Confronting white supremacy and a militaristic pedagogy in the U.S. settler colonial state

Joshua Inwood, Anne Bondsy

Research output: Contribution to journalArticlepeer-review

32 Scopus citations


We argue that understanding contemporary geographies of race and militarism is predicated on understandings of settler colonialism and white supremacy. Settler colonialism is a continuously unfolding project of empire that is enabled by and through specific racial configurations that are tied to geographies of white supremacy. In a U.S. context, settler colonialism begins with the removal of first peoples from the land and the creation of racialized and gendered labor systems that make the land productive for the colonizers. In this context, settler colonialism is an enduring structure—an interrelated political, social, and economic process that continuously unfolds—requiring continued reconfigurations and interventions by the state. Such a framing connects landscapes of militarism and geopolitics with everyday forms of violence, social difference, and normalized power hierarchies and relationships of oppression. Building from these insights we argue that theorizations of U.S. militarism must be connected to the spatialities of white supremacy and grounded in the U.S. imperial settler state. Finally, we end by engaging with a broader discussion on the ways in which the discipline and academic institutions are complicit in practices that contribute to white supremacy, poverty, inequality, and the continuation of settler colonial practices. For these reasons it is necessary to cultivate a broadly conceived and militantly uncompromising peace agenda premised on antiviolence and the rejection of the racism (and its intersections with gender, class, and sexuality) implicit in the settler colonial state.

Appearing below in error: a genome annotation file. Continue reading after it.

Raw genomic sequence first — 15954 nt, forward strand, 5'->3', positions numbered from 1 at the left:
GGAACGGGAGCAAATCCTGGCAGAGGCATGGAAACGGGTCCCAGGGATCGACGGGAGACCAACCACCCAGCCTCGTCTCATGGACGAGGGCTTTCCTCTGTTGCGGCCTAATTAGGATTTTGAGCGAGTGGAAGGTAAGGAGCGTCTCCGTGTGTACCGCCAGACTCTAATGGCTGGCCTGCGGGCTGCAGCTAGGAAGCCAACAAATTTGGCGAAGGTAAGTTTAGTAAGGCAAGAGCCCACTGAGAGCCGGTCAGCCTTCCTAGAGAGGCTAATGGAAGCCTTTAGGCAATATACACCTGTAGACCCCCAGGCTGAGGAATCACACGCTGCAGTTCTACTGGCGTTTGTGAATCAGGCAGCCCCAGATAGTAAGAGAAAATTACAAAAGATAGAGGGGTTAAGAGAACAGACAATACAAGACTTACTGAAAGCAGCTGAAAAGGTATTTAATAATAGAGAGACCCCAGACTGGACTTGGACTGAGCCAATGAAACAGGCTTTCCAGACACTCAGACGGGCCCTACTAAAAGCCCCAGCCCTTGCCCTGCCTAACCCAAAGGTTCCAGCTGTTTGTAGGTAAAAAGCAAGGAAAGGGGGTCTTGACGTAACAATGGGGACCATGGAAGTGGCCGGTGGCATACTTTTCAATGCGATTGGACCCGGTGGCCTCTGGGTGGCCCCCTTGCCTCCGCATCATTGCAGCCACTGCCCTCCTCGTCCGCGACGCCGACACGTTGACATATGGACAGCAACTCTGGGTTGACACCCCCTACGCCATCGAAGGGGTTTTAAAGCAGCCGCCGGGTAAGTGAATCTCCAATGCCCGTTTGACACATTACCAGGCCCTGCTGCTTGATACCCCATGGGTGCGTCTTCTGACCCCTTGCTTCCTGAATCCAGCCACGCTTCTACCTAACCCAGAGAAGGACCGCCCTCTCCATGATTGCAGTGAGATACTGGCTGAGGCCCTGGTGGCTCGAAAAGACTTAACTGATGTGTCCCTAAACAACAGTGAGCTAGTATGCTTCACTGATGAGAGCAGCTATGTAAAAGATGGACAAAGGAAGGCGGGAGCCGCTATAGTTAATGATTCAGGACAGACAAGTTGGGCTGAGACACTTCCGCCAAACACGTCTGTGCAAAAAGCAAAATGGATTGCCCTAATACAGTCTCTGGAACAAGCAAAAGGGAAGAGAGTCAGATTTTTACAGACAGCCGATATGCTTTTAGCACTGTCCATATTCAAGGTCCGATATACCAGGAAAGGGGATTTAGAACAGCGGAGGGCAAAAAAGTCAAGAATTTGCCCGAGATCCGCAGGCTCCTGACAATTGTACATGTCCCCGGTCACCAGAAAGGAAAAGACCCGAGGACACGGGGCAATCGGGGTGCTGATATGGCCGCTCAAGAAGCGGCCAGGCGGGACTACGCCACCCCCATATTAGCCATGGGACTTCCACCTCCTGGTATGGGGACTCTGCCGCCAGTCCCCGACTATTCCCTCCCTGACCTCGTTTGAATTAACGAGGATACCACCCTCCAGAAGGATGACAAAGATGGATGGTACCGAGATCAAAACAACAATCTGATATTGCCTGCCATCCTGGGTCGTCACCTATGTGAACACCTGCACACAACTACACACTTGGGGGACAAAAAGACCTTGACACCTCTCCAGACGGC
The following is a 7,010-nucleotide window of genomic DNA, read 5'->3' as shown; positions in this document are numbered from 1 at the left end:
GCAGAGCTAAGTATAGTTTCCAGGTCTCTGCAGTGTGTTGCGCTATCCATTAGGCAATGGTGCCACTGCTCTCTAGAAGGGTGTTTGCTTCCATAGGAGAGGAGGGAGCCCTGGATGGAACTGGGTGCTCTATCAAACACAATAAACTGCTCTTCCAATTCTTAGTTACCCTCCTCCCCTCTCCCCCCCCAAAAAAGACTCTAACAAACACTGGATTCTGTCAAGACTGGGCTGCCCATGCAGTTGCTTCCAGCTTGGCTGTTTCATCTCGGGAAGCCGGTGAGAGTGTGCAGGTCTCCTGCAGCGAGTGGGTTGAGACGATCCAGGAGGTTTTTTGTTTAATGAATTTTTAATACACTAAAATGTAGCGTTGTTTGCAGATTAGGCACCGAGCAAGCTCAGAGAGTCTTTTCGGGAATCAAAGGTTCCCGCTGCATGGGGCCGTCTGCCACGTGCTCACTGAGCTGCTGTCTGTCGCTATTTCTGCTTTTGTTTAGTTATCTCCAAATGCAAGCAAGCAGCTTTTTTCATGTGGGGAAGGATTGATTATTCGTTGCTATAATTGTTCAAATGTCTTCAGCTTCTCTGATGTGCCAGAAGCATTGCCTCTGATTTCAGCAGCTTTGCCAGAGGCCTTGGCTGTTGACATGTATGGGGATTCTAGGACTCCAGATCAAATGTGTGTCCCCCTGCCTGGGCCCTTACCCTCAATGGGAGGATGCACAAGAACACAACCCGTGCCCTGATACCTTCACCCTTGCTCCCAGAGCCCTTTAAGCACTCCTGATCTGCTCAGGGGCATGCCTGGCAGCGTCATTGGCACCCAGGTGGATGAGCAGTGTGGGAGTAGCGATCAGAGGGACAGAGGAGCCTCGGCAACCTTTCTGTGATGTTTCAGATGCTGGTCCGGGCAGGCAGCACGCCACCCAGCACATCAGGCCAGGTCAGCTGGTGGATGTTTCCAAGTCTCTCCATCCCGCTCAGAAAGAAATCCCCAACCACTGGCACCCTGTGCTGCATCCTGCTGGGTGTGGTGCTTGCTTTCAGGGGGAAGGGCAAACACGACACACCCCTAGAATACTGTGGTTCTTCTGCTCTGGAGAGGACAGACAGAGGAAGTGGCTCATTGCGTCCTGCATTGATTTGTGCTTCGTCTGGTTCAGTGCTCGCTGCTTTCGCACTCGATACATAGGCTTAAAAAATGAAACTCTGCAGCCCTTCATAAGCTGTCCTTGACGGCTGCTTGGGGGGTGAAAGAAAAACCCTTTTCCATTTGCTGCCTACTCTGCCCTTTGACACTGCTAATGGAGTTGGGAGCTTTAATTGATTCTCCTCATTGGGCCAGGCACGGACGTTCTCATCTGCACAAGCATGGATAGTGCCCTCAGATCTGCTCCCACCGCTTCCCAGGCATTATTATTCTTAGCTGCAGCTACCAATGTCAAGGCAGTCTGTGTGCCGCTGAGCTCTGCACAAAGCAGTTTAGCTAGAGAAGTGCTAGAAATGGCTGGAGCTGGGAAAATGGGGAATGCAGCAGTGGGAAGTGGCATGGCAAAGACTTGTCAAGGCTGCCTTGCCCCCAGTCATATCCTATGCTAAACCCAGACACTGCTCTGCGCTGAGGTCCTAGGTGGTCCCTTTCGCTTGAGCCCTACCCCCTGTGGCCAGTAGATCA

Original languageEnglish (US)
Pages (from-to)521-529
Number of pages9
JournalAnnals of the American Association of Geographers
Issue number3
StatePublished - 2016

All Science Journal Classification (ASJC) codes

  • Geography, Planning and Development
  • Earth-Surface Processes


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